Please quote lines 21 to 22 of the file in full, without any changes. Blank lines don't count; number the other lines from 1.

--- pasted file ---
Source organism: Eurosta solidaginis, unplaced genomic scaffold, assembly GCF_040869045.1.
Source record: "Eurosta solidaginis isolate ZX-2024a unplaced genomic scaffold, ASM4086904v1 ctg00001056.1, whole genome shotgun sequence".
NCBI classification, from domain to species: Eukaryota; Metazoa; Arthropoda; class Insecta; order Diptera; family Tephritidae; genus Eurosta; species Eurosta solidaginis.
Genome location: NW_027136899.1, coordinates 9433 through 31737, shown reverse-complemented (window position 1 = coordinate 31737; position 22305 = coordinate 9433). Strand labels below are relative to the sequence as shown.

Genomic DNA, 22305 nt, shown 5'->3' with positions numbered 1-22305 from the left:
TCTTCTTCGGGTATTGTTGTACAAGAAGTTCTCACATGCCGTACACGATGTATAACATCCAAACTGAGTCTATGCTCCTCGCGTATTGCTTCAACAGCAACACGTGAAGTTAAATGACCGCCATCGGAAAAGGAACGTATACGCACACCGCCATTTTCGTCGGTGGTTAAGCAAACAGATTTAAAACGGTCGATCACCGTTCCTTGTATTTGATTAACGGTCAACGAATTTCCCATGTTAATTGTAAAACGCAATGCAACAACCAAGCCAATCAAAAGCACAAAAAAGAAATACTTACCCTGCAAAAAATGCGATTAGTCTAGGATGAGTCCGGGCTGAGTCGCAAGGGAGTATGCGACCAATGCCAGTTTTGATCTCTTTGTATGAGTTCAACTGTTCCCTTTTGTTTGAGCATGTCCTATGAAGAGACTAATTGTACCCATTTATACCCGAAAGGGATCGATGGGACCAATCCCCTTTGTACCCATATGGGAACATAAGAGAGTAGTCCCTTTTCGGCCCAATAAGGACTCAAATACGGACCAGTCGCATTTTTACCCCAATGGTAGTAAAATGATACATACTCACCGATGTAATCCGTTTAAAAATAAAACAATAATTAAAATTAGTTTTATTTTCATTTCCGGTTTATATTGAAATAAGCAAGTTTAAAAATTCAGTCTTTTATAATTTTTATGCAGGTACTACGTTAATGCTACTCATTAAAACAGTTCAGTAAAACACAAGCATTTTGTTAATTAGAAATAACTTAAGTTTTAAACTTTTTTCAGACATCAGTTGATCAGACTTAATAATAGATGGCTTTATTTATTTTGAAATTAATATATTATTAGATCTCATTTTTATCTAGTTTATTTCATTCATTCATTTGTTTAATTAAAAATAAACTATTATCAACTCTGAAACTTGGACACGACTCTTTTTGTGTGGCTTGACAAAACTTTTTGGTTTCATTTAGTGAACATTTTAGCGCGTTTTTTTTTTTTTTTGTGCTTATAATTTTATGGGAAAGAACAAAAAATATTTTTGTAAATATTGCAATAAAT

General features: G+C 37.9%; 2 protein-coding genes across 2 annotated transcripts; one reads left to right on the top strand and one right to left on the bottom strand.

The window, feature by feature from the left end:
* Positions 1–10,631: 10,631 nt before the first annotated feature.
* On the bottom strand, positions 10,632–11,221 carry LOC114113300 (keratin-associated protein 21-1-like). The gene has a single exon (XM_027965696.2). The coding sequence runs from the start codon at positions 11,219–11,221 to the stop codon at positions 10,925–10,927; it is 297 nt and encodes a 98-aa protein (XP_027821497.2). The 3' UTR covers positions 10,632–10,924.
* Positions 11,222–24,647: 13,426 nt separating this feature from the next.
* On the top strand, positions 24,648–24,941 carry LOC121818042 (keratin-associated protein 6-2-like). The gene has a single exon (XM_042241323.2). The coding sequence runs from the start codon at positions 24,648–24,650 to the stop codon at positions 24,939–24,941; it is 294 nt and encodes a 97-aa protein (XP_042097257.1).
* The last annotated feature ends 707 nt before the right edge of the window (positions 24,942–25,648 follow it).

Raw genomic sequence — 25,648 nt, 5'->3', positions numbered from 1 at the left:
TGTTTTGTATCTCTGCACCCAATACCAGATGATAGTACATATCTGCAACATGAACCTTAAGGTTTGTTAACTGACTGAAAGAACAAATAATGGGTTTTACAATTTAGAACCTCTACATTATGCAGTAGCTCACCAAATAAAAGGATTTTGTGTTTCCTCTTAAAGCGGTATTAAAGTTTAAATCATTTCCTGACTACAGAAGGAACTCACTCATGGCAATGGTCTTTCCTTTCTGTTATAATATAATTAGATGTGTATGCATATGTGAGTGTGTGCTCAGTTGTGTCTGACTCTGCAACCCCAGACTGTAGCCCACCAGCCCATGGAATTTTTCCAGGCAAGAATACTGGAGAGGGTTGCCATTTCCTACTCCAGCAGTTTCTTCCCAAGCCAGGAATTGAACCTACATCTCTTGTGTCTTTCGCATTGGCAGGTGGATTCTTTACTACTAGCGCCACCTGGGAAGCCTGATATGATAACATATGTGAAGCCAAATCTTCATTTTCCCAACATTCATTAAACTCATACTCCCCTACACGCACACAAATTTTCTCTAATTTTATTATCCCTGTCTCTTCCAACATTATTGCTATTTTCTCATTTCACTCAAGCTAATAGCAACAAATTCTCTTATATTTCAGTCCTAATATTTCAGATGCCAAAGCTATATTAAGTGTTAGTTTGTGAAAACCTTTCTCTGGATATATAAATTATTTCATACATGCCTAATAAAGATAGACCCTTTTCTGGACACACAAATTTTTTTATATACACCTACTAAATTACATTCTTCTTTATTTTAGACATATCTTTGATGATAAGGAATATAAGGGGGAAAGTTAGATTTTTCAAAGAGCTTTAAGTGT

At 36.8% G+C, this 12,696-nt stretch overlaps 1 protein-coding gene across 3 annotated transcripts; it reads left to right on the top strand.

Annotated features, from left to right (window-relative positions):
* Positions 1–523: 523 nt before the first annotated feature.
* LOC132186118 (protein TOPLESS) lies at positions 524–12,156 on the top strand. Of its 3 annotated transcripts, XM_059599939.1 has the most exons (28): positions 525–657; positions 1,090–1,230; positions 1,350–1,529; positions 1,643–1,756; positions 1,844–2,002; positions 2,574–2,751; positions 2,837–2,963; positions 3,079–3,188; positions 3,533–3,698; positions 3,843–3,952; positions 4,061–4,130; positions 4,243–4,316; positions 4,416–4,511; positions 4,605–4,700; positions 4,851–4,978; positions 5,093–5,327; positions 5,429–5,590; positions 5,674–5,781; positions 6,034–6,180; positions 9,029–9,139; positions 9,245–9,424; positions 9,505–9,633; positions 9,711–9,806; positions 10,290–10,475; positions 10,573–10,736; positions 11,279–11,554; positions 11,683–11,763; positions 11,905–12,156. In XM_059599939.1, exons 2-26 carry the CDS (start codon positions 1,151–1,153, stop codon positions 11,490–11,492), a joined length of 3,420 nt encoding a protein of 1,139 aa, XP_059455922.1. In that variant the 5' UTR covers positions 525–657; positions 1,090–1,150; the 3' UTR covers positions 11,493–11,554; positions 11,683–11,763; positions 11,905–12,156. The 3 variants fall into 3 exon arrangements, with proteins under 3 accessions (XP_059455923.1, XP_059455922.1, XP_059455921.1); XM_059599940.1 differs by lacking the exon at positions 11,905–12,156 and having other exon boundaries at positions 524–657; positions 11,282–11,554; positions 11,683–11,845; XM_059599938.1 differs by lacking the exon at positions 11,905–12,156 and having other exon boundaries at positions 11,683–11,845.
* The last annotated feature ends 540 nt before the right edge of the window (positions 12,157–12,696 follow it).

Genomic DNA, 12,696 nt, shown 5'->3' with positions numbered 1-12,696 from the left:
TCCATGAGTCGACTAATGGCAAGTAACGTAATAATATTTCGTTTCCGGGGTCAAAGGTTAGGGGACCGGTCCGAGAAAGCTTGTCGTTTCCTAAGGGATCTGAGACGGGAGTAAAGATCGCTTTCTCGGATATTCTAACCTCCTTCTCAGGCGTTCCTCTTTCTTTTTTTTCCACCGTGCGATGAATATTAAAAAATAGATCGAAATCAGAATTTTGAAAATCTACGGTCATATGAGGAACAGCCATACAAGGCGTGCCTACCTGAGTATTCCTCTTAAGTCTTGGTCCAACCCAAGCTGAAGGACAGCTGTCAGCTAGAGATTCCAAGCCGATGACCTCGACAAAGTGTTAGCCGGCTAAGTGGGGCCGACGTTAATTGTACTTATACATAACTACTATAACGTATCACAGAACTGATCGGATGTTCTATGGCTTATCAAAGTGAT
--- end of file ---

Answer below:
Genomic DNA, 12,696 nt, shown 5'->3' with positions numbered 1-12,696 from the left:
TCCATGAGTCGACTAATGGCAAGTAACGTAATAATATTTCGTTTCCGGGGTCAAAGGTTAGGGGACCGGTCCGAGAAAGCTTGTCGTTTCCTAAGGGATCTGAGACGGGAGTAAAGATCGCTTTCTCGGATATTCTAACCTCCTTCTCAGGCGTTCCTCTTTCTTTTTTTTCCACCGTGCGATGAATATTAAAAAATAGATCGAAATCAGAATTTTGAAAATCTACGGTCATATGAGGAACAGCCATACAAGGCGTGCCTACCTGAGTATTCCTCTTAAGTCTTGGTCCAACCCAAGCTGAAGGACAGCTGTCAGCTAGAGATTCCAAGCCGATGACCTCGACAAAGTGTTAGCCGGCTAAGTGGGGCCGACGTTAATTGTACTTATACATAACTACTATAACGTATCACAGAACTGATCGGATGTTCTATGGCTTATCAAAGTGAT